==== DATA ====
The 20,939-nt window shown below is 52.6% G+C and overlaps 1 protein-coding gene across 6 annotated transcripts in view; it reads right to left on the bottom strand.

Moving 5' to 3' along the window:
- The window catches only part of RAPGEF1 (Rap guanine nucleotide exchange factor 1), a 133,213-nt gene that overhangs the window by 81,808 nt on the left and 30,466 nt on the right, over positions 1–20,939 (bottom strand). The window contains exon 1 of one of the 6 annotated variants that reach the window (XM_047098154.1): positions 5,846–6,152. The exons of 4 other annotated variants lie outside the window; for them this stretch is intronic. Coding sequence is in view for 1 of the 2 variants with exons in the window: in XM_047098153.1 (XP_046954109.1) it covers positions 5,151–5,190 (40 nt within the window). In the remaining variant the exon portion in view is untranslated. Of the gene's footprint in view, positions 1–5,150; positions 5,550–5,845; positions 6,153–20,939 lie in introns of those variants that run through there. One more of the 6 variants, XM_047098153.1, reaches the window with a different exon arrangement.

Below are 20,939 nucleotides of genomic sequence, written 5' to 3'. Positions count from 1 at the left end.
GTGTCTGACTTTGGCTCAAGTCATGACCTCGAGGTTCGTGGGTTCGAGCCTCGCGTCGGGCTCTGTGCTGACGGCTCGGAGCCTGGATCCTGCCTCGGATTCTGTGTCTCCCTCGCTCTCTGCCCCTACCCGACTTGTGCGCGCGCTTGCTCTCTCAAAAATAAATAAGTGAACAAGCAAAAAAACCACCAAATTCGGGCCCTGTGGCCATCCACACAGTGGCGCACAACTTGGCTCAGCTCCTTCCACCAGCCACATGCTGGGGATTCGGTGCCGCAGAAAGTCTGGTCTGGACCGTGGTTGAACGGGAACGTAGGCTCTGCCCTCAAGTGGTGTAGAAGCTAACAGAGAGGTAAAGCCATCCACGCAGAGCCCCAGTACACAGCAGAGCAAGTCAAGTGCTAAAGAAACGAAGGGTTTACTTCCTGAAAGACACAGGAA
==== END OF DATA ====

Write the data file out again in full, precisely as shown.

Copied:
The 20,939-nt window shown below is 52.6% G+C and overlaps 1 protein-coding gene across 6 annotated transcripts in view; it reads right to left on the bottom strand.

Moving 5' to 3' along the window:
- The window catches only part of RAPGEF1 (Rap guanine nucleotide exchange factor 1), a 133,213-nt gene that overhangs the window by 81,808 nt on the left and 30,466 nt on the right, over positions 1–20,939 (bottom strand). The window contains exon 1 of one of the 6 annotated variants that reach the window (XM_047098154.1): positions 5,846–6,152. The exons of 4 other annotated variants lie outside the window; for them this stretch is intronic. Coding sequence is in view for 1 of the 2 variants with exons in the window: in XM_047098153.1 (XP_046954109.1) it covers positions 5,151–5,190 (40 nt within the window). In the remaining variant the exon portion in view is untranslated. Of the gene's footprint in view, positions 1–5,150; positions 5,550–5,845; positions 6,153–20,939 lie in introns of those variants that run through there. One more of the 6 variants, XM_047098153.1, reaches the window with a different exon arrangement.

Below are 20,939 nucleotides of genomic sequence, written 5' to 3'. Positions count from 1 at the left end.
GTGTCTGACTTTGGCTCAAGTCATGACCTCGAGGTTCGTGGGTTCGAGCCTCGCGTCGGGCTCTGTGCTGACGGCTCGGAGCCTGGATCCTGCCTCGGATTCTGTGTCTCCCTCGCTCTCTGCCCCTACCCGACTTGTGCGCGCGCTTGCTCTCTCAAAAATAAATAAGTGAACAAGCAAAAAAACCACCAAATTCGGGCCCTGTGGCCATCCACACAGTGGCGCACAACTTGGCTCAGCTCCTTCCACCAGCCACATGCTGGGGATTCGGTGCCGCAGAAAGTCTGGTCTGGACCGTGGTTGAACGGGAACGTAGGCTCTGCCCTCAAGTGGTGTAGAAGCTAACAGAGAGGTAAAGCCATCCACGCAGAGCCCCAGTACACAGCAGAGCAAGTCAAGTGCTAAAGAAACGAAGGGTTTACTTCCTGAAAGACACAGGAA